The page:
Christine Froidevaux, Jérôme Mengin
1994 Computational intelligence  
Default logic has been introduced for handling reasoning with incomplete knowledge. It has been widely studied, and various definitions have been proposed for it. Most of the variants have been defined by means of fixed points of some operator. We propose here another approach, which is based on a study of the way in which general rules with exceptions, used in a default reasoning process, can contradict one another. We then isolate sets of non-contradicting rules, as large as possible in order
more » ... to exploit as much information as possible, and construct, for each of these sets of rules, the set of conclusions that can be deduced from it. We show that our framework encompasses most of the existing variants of default logic, allowing those variants to be compared from a knowledge representation point of view. Our approach also enables us to provide an operational definition of extensions in some interesting cases. Proof theoretical and semantical aspects are investigated.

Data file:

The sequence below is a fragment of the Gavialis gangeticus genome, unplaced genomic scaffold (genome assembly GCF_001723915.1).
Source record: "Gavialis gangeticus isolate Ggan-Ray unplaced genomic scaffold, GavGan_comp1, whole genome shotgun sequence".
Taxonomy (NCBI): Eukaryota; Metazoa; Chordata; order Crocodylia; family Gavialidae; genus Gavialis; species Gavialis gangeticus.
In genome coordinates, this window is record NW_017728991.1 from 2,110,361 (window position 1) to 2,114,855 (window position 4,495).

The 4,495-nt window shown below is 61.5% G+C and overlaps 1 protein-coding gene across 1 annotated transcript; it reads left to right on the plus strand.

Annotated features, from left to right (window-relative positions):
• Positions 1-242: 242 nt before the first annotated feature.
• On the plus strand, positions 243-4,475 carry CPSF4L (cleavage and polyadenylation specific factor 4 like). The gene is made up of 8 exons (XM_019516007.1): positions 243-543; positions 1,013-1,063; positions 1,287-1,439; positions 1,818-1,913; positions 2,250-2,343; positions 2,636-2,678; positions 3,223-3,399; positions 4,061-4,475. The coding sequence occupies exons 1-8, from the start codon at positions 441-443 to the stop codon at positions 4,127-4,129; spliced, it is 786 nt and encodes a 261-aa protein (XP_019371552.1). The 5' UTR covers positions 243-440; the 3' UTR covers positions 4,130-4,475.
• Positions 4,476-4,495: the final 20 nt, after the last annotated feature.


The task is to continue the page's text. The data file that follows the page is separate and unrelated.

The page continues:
doi:10.1111/j.1467-8640.1994.tb00168.x fatcat:p2sqvsrwhbcytbm5qqvmzuzcdu